The Insider Buying Services


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Using the SEC definition of an insider as a director, manager or employee of the firm, you can compute the percent of stock held in a company by insiders. In companies like Microsoft [MSFT] and Oracle [ORCL], in which the founders still play a role in management and have substantial holdings, you will find insider holdings to be a high percent of the outstanding stock.

In Oracle, for instance, Larry Ellison owned in excess of 20% of the outstanding stock of the company in April 2003. In more mature companies that have been in existence for a while, insider holdings are reported to be much smaller. There are only a few companies where insiders hold 70%, 80% or even 90% of the outstanding stock.

Share buybacks is similar to the idea of insider buying, except, the company will authorize the repurchase of shares.

Share buybacks have the advantage of reducing the number of shares outstanding, which will increase EPS. Companies can then report higher EPS in later periods even though nothing has changed. Since Wall Street glorifies EPS, this should serve to increase the stock price.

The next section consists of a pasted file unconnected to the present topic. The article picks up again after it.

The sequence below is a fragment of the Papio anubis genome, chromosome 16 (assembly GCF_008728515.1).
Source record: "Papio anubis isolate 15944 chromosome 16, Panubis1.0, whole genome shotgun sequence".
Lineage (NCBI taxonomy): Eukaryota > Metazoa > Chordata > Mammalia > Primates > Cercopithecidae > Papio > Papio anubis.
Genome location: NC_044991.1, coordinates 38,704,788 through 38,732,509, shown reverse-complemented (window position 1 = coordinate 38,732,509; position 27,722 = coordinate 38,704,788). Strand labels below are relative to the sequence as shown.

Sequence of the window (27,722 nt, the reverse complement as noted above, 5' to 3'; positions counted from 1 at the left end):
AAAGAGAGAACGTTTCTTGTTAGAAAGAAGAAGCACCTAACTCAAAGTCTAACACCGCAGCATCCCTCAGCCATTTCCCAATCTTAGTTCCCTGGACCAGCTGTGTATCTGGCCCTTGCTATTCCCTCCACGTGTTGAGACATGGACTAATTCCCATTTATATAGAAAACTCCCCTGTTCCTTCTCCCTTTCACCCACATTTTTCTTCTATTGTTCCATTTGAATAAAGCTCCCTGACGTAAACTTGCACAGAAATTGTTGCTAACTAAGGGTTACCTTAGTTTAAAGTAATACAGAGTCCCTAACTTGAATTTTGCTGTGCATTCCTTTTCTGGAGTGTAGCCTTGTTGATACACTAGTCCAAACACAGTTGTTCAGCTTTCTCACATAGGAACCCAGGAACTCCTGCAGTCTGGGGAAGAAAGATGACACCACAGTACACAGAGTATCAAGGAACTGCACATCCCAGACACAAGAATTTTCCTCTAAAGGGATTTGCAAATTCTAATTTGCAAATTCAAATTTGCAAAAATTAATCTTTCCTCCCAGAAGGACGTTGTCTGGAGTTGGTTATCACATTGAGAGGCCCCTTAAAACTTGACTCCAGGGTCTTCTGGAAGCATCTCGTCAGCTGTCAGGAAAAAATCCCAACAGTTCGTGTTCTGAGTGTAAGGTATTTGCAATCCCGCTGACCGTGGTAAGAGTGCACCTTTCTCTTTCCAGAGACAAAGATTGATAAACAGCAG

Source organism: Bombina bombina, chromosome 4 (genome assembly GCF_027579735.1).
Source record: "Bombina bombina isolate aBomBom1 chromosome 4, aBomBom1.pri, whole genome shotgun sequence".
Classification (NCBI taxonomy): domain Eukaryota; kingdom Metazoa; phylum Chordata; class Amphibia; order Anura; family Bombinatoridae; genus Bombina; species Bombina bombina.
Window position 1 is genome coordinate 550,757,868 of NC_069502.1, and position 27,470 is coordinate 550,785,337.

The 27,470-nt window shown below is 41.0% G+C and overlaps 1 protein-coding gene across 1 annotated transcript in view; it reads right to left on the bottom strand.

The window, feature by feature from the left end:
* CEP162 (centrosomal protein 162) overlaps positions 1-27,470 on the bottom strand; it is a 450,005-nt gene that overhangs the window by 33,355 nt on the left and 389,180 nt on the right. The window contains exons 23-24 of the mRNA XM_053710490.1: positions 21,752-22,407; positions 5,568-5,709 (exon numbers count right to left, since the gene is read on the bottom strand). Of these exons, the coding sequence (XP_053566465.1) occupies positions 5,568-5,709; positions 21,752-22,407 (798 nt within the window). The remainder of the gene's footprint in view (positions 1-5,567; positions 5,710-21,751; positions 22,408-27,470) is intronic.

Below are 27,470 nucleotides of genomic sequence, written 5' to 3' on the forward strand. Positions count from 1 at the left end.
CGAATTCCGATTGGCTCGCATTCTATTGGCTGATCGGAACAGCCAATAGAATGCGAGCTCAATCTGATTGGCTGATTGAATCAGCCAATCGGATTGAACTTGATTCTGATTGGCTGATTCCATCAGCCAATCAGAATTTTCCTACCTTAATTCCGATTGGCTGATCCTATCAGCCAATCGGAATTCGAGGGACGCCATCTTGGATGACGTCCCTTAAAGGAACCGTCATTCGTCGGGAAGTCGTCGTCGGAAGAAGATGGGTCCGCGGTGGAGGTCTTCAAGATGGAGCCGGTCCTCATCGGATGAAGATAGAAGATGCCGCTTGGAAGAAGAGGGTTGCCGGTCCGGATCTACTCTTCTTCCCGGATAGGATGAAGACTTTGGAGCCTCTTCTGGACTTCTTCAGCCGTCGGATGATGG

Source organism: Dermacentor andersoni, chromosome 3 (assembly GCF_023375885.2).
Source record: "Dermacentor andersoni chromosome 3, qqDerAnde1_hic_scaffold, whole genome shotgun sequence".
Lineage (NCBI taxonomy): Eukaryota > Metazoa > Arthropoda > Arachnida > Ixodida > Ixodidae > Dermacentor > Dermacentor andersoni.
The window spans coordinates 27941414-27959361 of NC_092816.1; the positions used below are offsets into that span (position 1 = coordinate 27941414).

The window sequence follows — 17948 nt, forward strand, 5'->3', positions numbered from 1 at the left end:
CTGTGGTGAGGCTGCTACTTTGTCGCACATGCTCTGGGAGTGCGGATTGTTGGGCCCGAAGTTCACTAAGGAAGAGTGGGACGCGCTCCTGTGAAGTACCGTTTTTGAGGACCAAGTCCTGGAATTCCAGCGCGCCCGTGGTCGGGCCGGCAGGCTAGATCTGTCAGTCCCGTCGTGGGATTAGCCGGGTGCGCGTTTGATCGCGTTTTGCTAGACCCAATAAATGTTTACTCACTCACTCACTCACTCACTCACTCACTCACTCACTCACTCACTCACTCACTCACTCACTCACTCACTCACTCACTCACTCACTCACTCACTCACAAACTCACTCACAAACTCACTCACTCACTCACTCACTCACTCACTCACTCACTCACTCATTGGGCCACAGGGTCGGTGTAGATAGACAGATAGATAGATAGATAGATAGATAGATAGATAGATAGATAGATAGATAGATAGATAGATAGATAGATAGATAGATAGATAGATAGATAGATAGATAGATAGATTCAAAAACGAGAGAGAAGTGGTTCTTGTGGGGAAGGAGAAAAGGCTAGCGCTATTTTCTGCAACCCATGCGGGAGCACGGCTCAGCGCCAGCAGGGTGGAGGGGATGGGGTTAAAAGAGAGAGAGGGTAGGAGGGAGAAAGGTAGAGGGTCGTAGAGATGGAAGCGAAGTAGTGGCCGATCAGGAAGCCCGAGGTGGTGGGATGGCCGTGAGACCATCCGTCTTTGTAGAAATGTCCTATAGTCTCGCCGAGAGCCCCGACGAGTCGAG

Share repurchase plans also gives the view to the general public that management considers their company stock to be cheap enough to buy. This isn’t always the case, but the perception is true.

Another view is that the company is buying back shares because they have ample cash lying around. Repurchase programs are also announced publicly which provides greater exposure.

While insider buying leans towards cheap stocks, companies that announce share buybacks are well capitalized with operations are running smoothly. Both types of buying are shareholder friendly management, but which one will perform better?


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